Over the years since there have many meetings and studies produced, with 195 countries eventually joining the IPCC membership.  Including, significantly, China, the USA, the United Kingdom, the Russian Federation, Germany, France, Italy, Ireland, Israel… and many other sovereigns. The membership list is here: http://www.ipcc.ch/pdf/ipcc-faq/ipcc_members.pdf

Thousands of scientists – subject matter experts – regularly participate in the work of the organization, which is typically around task forces and delving into specific issues.  This gives the IPCC findings and recommendations “a unique opportunity to provide rigorous and scientific information to decision-makers”. The work is policy-relevant but also policy-neutral and never policy-prescriptive.

In October 2018 the IPCC issued a Special Report on Global Warming of 1.5C (above pre-industrial levels) and the rising threat of climate change, as well as sustainable development (think of the SDGs) and efforts to wipe out poverty.

The report and related materials are here for you: http://www.ipcc.ch/

Our Top Story comes from our colleagues at Ethical Corporation, authored by Karen Luckhurst.  She reports on the related activities during a two-days of  meetings at which the FSB’s Task Force on Climate-Related Financial Disclosure (TCFD) recommendations and the  IPCC Special Report were analyzed and discussed by corporate and organizational leaders.

She shares with us 10 top takeaways from the TCFD discussions and includes the comments on key players – Richard Howitt, CEO of the IIRC; Susan Beverly of Abbott; Richa Bajpai of Goodera; GRI’s Pietro Bertazzi (head of sustainable development); Laura Palmeiro of Danone; Professor Donna Marshal at USC College of Business; Mark Lewis at Carbon Tracker; Katie Schmitz Eulitt of the Sustainable Accounting Standards Board; Mairead Keigher of NGO Shift (human rights organization); Daniel Neale at Corporate Human Rights Benchmark; Craig Davies at EBRD (investments); and Andre Stovin at AstraZeneca.

Richard Howitt of IRRC told the group that there is a major alignment soon to be announced with other reporting standards agencies (GRI, CDP) – watch for that.

Do read the Top Story this week.  And, mark your calendars – the Ethical Corp “Responsible Business Summits” are coming to San Diego, CA on November 12th; to New York City on March 18, 2019 and on to London for June 10th convening.  There is more information at:http://www.ethicalcorp.com/events.

Governance & Accountability Institute has been a long-term event media partner of Ethical Corporation events for going on 8 years.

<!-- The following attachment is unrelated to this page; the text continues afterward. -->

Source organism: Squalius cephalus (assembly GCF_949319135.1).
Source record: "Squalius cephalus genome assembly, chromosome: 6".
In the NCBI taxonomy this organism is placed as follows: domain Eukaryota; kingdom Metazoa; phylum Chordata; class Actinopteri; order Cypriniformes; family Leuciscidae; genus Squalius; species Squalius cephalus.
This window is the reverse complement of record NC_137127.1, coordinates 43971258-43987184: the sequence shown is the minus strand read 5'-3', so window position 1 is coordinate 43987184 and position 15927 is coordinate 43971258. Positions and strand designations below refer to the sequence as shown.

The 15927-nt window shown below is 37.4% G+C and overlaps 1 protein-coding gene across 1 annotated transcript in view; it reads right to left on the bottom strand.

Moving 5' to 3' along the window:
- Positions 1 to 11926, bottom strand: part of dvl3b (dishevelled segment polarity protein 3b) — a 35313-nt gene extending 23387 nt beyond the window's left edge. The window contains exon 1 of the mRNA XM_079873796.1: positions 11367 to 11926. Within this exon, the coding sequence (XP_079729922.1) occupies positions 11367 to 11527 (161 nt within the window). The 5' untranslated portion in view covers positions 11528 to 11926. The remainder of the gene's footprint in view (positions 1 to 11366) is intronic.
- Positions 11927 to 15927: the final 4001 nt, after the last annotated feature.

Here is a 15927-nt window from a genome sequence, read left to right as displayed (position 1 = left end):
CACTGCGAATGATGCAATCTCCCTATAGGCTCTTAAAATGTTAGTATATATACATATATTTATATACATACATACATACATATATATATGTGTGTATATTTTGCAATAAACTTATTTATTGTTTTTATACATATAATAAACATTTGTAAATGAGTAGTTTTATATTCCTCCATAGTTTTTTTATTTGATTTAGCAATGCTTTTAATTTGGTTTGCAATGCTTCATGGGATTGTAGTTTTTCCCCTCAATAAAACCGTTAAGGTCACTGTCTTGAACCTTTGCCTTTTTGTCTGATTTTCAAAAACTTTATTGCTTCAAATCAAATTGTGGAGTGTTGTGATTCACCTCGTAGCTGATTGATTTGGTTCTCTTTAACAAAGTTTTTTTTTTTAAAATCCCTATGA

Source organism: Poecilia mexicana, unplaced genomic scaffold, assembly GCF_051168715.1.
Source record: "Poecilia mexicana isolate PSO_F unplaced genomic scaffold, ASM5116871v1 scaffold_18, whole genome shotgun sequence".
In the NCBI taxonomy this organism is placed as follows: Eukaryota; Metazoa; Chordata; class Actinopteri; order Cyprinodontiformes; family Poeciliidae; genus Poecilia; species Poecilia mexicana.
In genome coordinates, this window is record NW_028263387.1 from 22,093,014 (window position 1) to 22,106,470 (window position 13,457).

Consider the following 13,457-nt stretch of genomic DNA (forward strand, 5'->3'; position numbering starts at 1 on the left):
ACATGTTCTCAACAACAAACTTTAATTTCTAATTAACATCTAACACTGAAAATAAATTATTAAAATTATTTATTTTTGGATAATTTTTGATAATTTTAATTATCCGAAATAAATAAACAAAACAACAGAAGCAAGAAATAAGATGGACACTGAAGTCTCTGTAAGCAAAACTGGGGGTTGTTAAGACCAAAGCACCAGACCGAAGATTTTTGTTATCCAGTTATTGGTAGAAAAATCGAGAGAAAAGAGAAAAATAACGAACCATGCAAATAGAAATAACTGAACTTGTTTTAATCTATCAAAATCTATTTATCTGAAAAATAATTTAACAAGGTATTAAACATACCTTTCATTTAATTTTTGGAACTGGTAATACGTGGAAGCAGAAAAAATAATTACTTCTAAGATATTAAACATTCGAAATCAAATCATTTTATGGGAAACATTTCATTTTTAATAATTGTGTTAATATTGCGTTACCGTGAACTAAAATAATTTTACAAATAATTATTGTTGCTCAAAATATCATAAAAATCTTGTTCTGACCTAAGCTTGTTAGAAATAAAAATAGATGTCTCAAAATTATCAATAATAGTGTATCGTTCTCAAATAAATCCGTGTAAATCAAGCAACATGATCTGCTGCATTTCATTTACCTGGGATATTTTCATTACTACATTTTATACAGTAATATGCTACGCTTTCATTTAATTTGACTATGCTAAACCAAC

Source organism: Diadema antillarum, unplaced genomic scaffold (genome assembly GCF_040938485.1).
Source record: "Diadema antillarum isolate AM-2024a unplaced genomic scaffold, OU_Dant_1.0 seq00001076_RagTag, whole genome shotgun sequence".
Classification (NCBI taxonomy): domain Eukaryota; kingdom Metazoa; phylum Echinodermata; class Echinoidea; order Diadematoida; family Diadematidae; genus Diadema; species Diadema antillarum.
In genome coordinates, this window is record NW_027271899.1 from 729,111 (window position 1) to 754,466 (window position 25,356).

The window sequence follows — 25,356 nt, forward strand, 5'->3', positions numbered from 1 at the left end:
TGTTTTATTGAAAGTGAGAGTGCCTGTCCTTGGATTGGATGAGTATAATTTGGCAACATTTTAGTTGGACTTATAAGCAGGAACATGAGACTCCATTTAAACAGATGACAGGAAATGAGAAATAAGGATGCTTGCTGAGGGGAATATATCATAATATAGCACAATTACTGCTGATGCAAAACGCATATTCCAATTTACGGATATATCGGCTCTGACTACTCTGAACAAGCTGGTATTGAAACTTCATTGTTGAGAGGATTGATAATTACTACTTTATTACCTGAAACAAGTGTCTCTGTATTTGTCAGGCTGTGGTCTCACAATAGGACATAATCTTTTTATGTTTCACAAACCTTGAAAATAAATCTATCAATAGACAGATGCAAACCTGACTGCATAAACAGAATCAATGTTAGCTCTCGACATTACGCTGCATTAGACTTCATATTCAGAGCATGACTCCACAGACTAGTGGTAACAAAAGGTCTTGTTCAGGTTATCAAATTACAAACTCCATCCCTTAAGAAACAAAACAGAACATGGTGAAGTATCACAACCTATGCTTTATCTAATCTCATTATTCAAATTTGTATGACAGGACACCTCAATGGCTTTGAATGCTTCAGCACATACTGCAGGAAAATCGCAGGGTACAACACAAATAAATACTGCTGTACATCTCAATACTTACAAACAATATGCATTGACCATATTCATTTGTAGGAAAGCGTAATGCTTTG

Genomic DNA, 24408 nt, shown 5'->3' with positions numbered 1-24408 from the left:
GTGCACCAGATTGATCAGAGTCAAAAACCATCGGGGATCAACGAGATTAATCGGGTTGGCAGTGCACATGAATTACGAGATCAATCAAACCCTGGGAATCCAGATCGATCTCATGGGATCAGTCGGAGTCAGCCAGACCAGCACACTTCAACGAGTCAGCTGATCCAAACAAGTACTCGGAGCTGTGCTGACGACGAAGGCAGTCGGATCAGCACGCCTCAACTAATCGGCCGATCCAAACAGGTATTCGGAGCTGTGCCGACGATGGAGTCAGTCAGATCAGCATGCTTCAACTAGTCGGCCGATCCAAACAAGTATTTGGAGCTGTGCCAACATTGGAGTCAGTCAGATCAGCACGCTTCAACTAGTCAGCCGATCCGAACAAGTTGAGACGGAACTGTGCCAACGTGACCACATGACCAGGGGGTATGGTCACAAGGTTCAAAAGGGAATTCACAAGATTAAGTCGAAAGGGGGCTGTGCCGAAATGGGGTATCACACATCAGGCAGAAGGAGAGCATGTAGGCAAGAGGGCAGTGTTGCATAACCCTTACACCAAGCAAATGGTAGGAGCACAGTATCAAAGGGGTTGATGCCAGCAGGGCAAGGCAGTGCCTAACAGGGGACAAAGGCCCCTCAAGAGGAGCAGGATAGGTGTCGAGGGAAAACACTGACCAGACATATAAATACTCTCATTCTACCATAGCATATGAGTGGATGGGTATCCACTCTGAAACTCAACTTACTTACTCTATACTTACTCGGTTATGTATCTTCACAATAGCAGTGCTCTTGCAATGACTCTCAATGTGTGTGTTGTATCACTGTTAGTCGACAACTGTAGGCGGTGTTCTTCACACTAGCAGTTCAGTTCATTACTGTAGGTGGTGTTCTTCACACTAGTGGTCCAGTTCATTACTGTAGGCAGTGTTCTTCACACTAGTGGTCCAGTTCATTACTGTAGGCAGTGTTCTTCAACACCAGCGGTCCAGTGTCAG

This Week’s Top Story

Ten takeaways from the Sustainability Reporting and Communications Summit
(Tuesday – October 16, 2018) Source: Ethical Corp – Reporting on the SDGs, alignment between reporting standards, and the Task Force on Climate, Climate-Related Financial Disclosure were big topics during two days of high-level discussion…

Changes Ahead for Corporate Sustainability Reporting

This is a guest post by our colleague-in-sustainability, Jane DeLorenzo.  She recently completed the on-line Certificate in Corporate Responsibility & Sustainability Strategies.  The platform is hosted by G&A Institute and developed in partnership with IntegTree LLC. This is a dual credentials course!  A certificate is issued by Swain Center for Executive & Professional Education at the University of North Carolina-Wilmington and a separate certification is issued by G&A Institute.  This commentary is prepared as part of the completion of the coursework.  We are sharing it today to broaden understanding of the state-of-sustainability reporting – present and future.  Find out more about the dual certificate program here.

By Jane DeLorenzo  October 27, 2017

Now is the time for businesses and other organizations to take a closer look at their sustainability reporting; key considerations are what they report, why, how and which standards to use.

New standards released by the Global Reporting Initiative (GRI) will take effect July 1, 2018 — so the clock is ticking.

As more global companies produce sustainability reports, the process has become more complex. Competing standards and frameworks, increasing pressures from investors and other stakeholders, and the costs and resources involved to develop such reports can be challenging – and baffling to leaders.

While GRI is positioning and advocating to be the de facto global reporting standard, companies can select other frameworks, such as those of the Sustainability Accounting Standards Board (SASB) or the International Integrated Reporting Council (IIRC).

There are important factors to consider. Organizations can opt for an integrated report that includes both financial and sustainability information, or they can issue a sustainability report that is separate from the annual financial report.

Producing no sustainability report is also an option, since all three of these standards are voluntary in the United States and most other countries. Companies should be aware, though, that stakeholders may cry foul if no report is produced.

What’s a company to do?

The Continued Evolution of Reporting

Sustainability reports tell the story of an organization’s impacts on economic, environmental and social issues. Many corporations began to examine their non-financial impacts following the environmental and social movements of the 1970s in Europe and the United States.[i]